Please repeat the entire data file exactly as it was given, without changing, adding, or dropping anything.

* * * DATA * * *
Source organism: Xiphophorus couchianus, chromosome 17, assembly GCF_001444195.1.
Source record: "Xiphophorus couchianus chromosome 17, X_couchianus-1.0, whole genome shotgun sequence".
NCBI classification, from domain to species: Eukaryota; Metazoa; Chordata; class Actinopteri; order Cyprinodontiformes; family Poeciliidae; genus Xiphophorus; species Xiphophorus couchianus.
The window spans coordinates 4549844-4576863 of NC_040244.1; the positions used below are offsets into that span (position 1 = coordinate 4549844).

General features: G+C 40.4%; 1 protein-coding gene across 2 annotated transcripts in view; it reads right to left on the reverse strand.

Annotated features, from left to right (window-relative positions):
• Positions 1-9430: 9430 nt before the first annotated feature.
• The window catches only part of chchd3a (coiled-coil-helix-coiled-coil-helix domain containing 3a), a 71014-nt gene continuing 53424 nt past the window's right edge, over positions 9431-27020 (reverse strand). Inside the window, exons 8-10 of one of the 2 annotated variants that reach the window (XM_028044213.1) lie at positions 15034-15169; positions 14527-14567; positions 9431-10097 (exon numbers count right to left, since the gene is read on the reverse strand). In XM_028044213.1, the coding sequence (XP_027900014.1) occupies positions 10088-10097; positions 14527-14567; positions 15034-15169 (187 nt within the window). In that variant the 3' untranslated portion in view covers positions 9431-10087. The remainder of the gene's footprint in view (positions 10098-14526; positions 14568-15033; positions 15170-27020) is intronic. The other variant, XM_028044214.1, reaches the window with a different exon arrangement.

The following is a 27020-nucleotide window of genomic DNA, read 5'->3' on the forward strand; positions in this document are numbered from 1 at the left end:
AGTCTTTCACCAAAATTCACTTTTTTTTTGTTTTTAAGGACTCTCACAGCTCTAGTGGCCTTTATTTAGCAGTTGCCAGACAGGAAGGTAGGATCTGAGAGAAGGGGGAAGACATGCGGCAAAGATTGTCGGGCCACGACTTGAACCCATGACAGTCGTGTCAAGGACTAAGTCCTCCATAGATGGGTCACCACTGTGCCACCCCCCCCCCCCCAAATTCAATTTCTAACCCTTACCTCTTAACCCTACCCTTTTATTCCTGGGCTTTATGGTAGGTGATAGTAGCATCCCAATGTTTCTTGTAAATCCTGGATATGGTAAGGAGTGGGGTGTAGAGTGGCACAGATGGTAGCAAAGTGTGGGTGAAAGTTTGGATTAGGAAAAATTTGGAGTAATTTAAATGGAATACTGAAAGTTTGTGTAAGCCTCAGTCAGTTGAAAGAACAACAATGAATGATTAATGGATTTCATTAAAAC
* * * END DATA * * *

Source organism: Xiphophorus couchianus, chromosome 17, assembly GCF_001444195.1.
Source record: "Xiphophorus couchianus chromosome 17, X_couchianus-1.0, whole genome shotgun sequence".
NCBI classification, from domain to species: Eukaryota; Metazoa; Chordata; class Actinopteri; order Cyprinodontiformes; family Poeciliidae; genus Xiphophorus; species Xiphophorus couchianus.
The window spans coordinates 4549844-4576863 of NC_040244.1; the positions used below are offsets into that span (position 1 = coordinate 4549844).

General features: G+C 40.4%; 1 protein-coding gene across 2 annotated transcripts in view; it reads right to left on the reverse strand.

Annotated features, from left to right (window-relative positions):
• Positions 1-9430: 9430 nt before the first annotated feature.
• The window catches only part of chchd3a (coiled-coil-helix-coiled-coil-helix domain containing 3a), a 71014-nt gene continuing 53424 nt past the window's right edge, over positions 9431-27020 (reverse strand). Inside the window, exons 8-10 of one of the 2 annotated variants that reach the window (XM_028044213.1) lie at positions 15034-15169; positions 14527-14567; positions 9431-10097 (exon numbers count right to left, since the gene is read on the reverse strand). In XM_028044213.1, the coding sequence (XP_027900014.1) occupies positions 10088-10097; positions 14527-14567; positions 15034-15169 (187 nt within the window). In that variant the 3' untranslated portion in view covers positions 9431-10087. The remainder of the gene's footprint in view (positions 10098-14526; positions 14568-15033; positions 15170-27020) is intronic. The other variant, XM_028044214.1, reaches the window with a different exon arrangement.

The following is a 27020-nucleotide window of genomic DNA, read 5'->3' on the forward strand; positions in this document are numbered from 1 at the left end:
AGTCTTTCACCAAAATTCACTTTTTTTTTGTTTTTAAGGACTCTCACAGCTCTAGTGGCCTTTATTTAGCAGTTGCCAGACAGGAAGGTAGGATCTGAGAGAAGGGGGAAGACATGCGGCAAAGATTGTCGGGCCACGACTTGAACCCATGACAGTCGTGTCAAGGACTAAGTCCTCCATAGATGGGTCACCACTGTGCCACCCCCCCCCCCCCAAATTCAATTTCTAACCCTTACCTCTTAACCCTACCCTTTTATTCCTGGGCTTTATGGTAGGTGATAGTAGCATCCCAATGTTTCTTGTAAATCCTGGATATGGTAAGGAGTGGGGTGTAGAGTGGCACAGATGGTAGCAAAGTGTGGGTGAAAGTTTGGATTAGGAAAAATTTGGAGTAATTTAAATGGAATACTGAAAGTTTGTGTAAGCCTCAGTCAGTTGAAAGAACAACAATGAATGATTAATGGATTTCATTAAAAC